Jeff Cheng Tsz Fung, Li Hiuwa: Artificial / State

Jun 24, 2022 – Jul 17, 2022
Para Site
22/F, Wing Wah Industrial Bldg.
677 King's Road
Quarry Bay
Hong Kong
Opening Reception
Fri, Jun 24, 2022

As part of the ‘Studio + Archive Project’, the exhibition ‘Artificial / State’ departs from the Para Site Archive and invites Jeff Cheng Tsz Fung and Li Hiuwa, two artists working with photography as their primary medium, to look back on 25 years of archival material in order to reinterpret historical memory and to explore temporality. The exhibition is curated by Kobe Ko.

Jeff Cheng Tsz Fung rephotographs archival images using macro photography, and attempts to displace these images from their original contexts through repeated reproduction. The new images are processed, with visible evidence of tampering, and then rephotographed once more. Through the artist’s repeated interference with the images, their original significance is broken down and reconstructed, magnifying the distance between historical memory and reality.

Li Hiuwa contemplates photographic documentation through photographic mediums. He creates photosensitive daguerreotypes while removing the processes of image development and fixation, leaving his photographic devices in a constant state of exposure. As the daguerreotypes are continuously exposed during the exhibition, they capture their surroundings including the audience themselves, while the gelatin silver simultaneously darkens to obscure the imaging surface. Over time, every moment exists in the liminal space between being documented and eroded. In the artist’s experimental practice of ‘documentation’, the audience’s presence and the work’s own existence form an experience of synchronicity.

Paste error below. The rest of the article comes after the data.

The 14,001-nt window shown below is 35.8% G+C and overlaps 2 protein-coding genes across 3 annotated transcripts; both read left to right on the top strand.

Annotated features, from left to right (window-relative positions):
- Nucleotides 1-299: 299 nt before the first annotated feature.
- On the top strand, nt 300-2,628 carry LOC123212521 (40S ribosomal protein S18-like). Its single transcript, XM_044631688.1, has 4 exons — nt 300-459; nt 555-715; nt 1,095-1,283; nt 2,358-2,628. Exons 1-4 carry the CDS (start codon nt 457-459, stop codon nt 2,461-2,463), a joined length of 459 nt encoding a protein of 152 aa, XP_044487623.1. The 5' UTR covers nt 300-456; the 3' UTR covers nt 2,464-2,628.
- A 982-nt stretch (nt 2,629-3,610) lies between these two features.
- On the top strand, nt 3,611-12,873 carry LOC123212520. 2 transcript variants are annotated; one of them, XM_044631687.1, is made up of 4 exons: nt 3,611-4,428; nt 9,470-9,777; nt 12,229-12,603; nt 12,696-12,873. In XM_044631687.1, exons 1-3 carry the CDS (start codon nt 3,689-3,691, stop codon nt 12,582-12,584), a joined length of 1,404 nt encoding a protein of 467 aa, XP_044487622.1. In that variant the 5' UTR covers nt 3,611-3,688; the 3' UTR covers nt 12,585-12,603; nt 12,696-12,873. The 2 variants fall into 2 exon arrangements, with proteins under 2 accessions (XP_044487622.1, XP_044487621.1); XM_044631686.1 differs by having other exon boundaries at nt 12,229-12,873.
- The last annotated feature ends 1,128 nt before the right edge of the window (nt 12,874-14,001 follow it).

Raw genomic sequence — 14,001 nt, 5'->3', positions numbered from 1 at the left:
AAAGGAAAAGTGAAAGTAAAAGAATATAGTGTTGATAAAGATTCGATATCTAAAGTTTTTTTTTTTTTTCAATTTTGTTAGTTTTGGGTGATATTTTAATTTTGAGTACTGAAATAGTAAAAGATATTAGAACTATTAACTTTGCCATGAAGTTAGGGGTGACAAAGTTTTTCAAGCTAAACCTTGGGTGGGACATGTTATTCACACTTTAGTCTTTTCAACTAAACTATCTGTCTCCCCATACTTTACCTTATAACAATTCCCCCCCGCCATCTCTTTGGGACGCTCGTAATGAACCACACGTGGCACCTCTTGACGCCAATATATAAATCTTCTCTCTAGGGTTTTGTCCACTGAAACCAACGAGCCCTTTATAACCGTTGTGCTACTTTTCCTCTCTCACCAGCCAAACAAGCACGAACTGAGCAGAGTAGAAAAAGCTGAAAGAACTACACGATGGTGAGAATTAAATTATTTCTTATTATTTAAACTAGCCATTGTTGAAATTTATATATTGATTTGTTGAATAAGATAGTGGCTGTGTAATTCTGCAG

Accumulated over 25 years, physical materials in the archive have decayed, whereas the inherent spirit and concepts have transformed on a metaphysical level to produce pluralities and ambiguities. The two artists have been contemplating both photography as a medium as well as the nature of archives: What is the purpose of documentation? Must an image have a referent? How effective is photography as a form of documentation given its limited scope? What is the significance of an archive in the context of time? Through ‘indirect capturing’ of their subjects, the photographic works in the exhibition are attempts in exploring some of these questions.